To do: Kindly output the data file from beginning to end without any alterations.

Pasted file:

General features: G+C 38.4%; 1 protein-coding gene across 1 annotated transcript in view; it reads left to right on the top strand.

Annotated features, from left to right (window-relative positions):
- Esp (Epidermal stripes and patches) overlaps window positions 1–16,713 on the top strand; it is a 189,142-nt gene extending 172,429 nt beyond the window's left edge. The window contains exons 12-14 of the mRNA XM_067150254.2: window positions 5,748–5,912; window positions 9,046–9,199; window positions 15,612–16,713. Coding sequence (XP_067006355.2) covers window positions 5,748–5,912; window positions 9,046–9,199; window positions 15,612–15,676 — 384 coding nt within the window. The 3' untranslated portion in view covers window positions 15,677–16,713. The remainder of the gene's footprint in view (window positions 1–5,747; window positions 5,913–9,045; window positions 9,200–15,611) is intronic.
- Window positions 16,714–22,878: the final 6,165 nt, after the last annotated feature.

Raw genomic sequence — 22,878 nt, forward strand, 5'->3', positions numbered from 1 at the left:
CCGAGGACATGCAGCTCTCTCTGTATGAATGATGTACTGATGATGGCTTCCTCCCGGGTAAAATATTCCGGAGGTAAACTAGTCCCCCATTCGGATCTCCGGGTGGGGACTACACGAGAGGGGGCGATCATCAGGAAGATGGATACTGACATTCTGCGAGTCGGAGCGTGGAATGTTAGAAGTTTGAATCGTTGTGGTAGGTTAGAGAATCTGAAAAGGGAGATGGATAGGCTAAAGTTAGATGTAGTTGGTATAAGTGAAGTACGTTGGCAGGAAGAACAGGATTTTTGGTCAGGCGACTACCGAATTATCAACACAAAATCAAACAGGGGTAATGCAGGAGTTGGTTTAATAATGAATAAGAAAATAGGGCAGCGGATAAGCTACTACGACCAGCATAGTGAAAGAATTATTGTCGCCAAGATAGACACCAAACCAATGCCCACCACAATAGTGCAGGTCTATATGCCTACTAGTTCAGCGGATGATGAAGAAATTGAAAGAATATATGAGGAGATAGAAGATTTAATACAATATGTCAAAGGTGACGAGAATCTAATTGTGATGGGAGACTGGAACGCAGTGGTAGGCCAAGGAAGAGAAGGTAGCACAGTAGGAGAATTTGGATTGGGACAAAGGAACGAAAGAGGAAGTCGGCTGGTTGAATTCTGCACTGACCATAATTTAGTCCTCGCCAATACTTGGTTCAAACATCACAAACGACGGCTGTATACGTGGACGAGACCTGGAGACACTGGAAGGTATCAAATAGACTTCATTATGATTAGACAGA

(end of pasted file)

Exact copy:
General features: G+C 38.4%; 1 protein-coding gene across 1 annotated transcript in view; it reads left to right on the top strand.

Annotated features, from left to right (window-relative positions):
- Esp (Epidermal stripes and patches) overlaps window positions 1–16,713 on the top strand; it is a 189,142-nt gene extending 172,429 nt beyond the window's left edge. The window contains exons 12-14 of the mRNA XM_067150254.2: window positions 5,748–5,912; window positions 9,046–9,199; window positions 15,612–16,713. Coding sequence (XP_067006355.2) covers window positions 5,748–5,912; window positions 9,046–9,199; window positions 15,612–15,676 — 384 coding nt within the window. The 3' untranslated portion in view covers window positions 15,677–16,713. The remainder of the gene's footprint in view (window positions 1–5,747; window positions 5,913–9,045; window positions 9,200–15,611) is intronic.
- Window positions 16,714–22,878: the final 6,165 nt, after the last annotated feature.

Raw genomic sequence — 22,878 nt, forward strand, 5'->3', positions numbered from 1 at the left:
CCGAGGACATGCAGCTCTCTCTGTATGAATGATGTACTGATGATGGCTTCCTCCCGGGTAAAATATTCCGGAGGTAAACTAGTCCCCCATTCGGATCTCCGGGTGGGGACTACACGAGAGGGGGCGATCATCAGGAAGATGGATACTGACATTCTGCGAGTCGGAGCGTGGAATGTTAGAAGTTTGAATCGTTGTGGTAGGTTAGAGAATCTGAAAAGGGAGATGGATAGGCTAAAGTTAGATGTAGTTGGTATAAGTGAAGTACGTTGGCAGGAAGAACAGGATTTTTGGTCAGGCGACTACCGAATTATCAACACAAAATCAAACAGGGGTAATGCAGGAGTTGGTTTAATAATGAATAAGAAAATAGGGCAGCGGATAAGCTACTACGACCAGCATAGTGAAAGAATTATTGTCGCCAAGATAGACACCAAACCAATGCCCACCACAATAGTGCAGGTCTATATGCCTACTAGTTCAGCGGATGATGAAGAAATTGAAAGAATATATGAGGAGATAGAAGATTTAATACAATATGTCAAAGGTGACGAGAATCTAATTGTGATGGGAGACTGGAACGCAGTGGTAGGCCAAGGAAGAGAAGGTAGCACAGTAGGAGAATTTGGATTGGGACAAAGGAACGAAAGAGGAAGTCGGCTGGTTGAATTCTGCACTGACCATAATTTAGTCCTCGCCAATACTTGGTTCAAACATCACAAACGACGGCTGTATACGTGGACGAGACCTGGAGACACTGGAAGGTATCAAATAGACTTCATTATGATTAGACAGA